- The Oxford Handbook of Advice
- List of Editors
- List of Contributors
- Advice Across Disciplines and Contexts
- Advice Recipients: The Psychology of Advice Utilization
- How the Other Half Thinks: The Psychology of Advising
- Advice Messages and Interactions
- Advice in Intimate Relationships
- Giving and Receiving Advice in Groups, Networks, and Organizations
- Advice in Families
- Advice Giving and Advice Resistance on Telephone Helplines
- Advice Giving in Psychotherapy
- Advice from Healthcare Professionals
- Advice in Education
- Advice in Mentoring Relationships in Organizations
- Advice in the Workplace
- Advice in the Lawyer-Client Relationship
- Business Advice: A Demonstrability Perspective
- Advice in Government and Policy Making
- Word-of-Mouth Marketing
- Advice Communication in Cyberspace
- Advice Across Cultures
- Reflections on Advice and the Ethics of Communication
- Advice: Communication with Consequence
Abstract and Keywords
This chapter highlights cross-cutting themes from the research reviewed in this Handbook. Areas for theoretical integration across contexts and levels of analysis are also suggested. In addition, it summarizes the variety of methods used to study advice and makes suggestions for methodological synthesis and advancement. Finally, some of the best practices for giving advice offered by the other chapters in this volume are synthesized. The chapter concludes with reflections on the relationship between theory and application.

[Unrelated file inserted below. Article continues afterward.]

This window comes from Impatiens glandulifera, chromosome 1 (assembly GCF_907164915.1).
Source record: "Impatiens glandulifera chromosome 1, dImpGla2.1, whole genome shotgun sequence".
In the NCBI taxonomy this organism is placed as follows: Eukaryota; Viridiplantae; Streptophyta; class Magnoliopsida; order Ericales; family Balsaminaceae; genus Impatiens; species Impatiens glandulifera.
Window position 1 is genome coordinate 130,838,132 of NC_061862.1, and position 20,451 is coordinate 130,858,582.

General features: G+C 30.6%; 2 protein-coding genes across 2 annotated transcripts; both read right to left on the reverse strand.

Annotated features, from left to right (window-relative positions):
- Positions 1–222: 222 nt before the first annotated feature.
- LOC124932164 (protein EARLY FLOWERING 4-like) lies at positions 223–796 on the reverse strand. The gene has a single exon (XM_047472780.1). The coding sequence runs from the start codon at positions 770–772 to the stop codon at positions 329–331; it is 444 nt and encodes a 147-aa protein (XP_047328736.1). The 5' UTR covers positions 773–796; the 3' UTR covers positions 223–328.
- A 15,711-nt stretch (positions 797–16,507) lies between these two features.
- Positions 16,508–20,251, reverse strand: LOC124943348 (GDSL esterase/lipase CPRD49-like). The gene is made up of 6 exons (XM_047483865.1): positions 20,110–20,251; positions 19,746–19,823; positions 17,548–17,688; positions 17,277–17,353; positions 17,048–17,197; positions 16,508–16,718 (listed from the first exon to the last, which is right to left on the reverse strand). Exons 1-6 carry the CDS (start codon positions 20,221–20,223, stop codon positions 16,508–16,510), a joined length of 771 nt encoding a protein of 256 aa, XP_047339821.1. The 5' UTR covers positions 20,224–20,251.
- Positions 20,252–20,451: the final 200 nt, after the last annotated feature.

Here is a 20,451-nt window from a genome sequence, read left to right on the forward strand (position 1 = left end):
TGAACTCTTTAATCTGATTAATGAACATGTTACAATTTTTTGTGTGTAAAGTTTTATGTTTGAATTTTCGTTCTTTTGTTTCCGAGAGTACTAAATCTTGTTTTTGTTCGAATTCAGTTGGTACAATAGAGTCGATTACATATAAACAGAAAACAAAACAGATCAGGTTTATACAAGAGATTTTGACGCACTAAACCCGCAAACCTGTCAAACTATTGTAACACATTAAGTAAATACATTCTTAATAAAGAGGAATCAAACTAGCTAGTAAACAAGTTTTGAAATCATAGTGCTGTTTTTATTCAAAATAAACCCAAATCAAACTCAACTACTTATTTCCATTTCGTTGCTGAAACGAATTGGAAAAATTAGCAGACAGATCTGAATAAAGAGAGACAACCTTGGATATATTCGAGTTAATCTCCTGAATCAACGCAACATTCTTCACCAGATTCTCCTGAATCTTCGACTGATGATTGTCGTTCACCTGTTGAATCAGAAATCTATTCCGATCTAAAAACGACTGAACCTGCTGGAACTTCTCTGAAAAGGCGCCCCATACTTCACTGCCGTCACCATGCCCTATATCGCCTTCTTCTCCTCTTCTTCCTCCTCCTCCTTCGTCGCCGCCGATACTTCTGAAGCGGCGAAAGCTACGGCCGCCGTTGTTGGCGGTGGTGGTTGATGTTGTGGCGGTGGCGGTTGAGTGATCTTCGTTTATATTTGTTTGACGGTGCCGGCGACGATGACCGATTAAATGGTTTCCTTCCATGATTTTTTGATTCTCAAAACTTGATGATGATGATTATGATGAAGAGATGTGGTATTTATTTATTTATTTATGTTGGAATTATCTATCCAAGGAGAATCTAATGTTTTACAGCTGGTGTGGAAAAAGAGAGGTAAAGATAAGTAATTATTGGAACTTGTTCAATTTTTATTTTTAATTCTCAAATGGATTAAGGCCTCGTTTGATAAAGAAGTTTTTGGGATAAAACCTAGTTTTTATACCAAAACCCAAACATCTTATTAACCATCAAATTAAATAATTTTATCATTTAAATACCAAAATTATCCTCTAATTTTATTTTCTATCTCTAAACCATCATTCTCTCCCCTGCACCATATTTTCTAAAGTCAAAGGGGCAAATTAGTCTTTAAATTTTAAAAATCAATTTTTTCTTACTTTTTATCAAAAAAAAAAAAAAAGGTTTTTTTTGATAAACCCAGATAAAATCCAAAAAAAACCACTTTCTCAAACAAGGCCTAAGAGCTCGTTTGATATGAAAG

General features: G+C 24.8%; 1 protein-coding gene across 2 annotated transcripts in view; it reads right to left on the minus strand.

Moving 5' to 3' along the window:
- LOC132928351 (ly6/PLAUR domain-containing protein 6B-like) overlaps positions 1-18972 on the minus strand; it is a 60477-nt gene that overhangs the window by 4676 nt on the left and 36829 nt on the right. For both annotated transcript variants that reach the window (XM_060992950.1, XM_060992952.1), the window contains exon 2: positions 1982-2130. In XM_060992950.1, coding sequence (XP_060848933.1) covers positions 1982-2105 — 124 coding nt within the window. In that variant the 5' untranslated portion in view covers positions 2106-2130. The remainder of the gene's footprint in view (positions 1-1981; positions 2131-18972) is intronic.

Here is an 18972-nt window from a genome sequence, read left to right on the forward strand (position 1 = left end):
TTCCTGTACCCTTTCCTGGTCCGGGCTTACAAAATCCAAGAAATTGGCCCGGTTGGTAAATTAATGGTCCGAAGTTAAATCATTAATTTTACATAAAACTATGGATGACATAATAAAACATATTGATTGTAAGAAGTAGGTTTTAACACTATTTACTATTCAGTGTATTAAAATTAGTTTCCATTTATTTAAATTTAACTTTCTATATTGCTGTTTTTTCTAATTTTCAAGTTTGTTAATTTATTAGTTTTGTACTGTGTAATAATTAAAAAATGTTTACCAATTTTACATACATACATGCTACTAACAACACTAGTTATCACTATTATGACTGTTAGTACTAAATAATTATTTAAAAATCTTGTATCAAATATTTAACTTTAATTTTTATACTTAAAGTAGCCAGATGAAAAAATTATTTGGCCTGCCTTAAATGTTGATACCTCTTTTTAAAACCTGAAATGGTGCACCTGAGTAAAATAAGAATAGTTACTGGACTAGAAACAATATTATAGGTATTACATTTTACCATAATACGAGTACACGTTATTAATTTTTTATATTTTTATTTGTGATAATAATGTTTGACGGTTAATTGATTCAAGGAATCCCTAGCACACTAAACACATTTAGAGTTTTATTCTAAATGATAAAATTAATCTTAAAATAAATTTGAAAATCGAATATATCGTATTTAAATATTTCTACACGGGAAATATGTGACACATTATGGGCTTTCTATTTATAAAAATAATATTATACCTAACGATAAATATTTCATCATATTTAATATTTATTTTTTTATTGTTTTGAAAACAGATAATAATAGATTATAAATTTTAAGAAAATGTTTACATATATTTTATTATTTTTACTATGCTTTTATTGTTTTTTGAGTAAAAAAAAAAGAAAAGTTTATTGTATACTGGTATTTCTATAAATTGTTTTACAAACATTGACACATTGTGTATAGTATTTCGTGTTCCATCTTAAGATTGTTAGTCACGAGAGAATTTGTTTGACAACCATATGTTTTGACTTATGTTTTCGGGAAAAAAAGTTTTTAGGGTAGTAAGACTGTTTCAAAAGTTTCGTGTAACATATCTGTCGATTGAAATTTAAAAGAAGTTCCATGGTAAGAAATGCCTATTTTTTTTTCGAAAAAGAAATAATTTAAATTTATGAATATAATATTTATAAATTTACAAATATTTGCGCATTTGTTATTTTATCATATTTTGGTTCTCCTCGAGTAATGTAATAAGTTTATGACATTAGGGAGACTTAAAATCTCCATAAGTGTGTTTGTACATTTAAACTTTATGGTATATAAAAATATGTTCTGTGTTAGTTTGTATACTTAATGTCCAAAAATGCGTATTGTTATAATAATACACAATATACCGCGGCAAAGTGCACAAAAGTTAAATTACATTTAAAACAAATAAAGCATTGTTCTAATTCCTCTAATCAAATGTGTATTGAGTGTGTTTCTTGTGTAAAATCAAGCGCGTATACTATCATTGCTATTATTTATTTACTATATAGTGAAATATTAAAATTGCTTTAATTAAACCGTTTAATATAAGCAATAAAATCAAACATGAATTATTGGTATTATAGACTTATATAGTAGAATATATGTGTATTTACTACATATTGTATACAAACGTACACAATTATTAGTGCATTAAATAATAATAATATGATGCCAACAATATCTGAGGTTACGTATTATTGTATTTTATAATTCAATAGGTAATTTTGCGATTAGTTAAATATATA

Erina L. MacGeorge (PhD, Speech Communication, University of Illinois, Urbana-Champaign) is an associate professor in Communication Arts and Sciences at Pennsylvania State University. Her research addresses social support and social influence, with a particular focus on advice, and includes the development of advice response theory, which explains advice outcomes for recipients as a function of message, advisor, situation, and recipient characteristics.
Lyn M. Van Swol (PhD, Social Psychology, University of Illinois, Urbana-Champaign) is a professor in the Communication Arts department at University of Wisconsin-Madison. Her research examines information sharing and advice in groups, utilization of advice in decision making, and the detection and deterring of deception.
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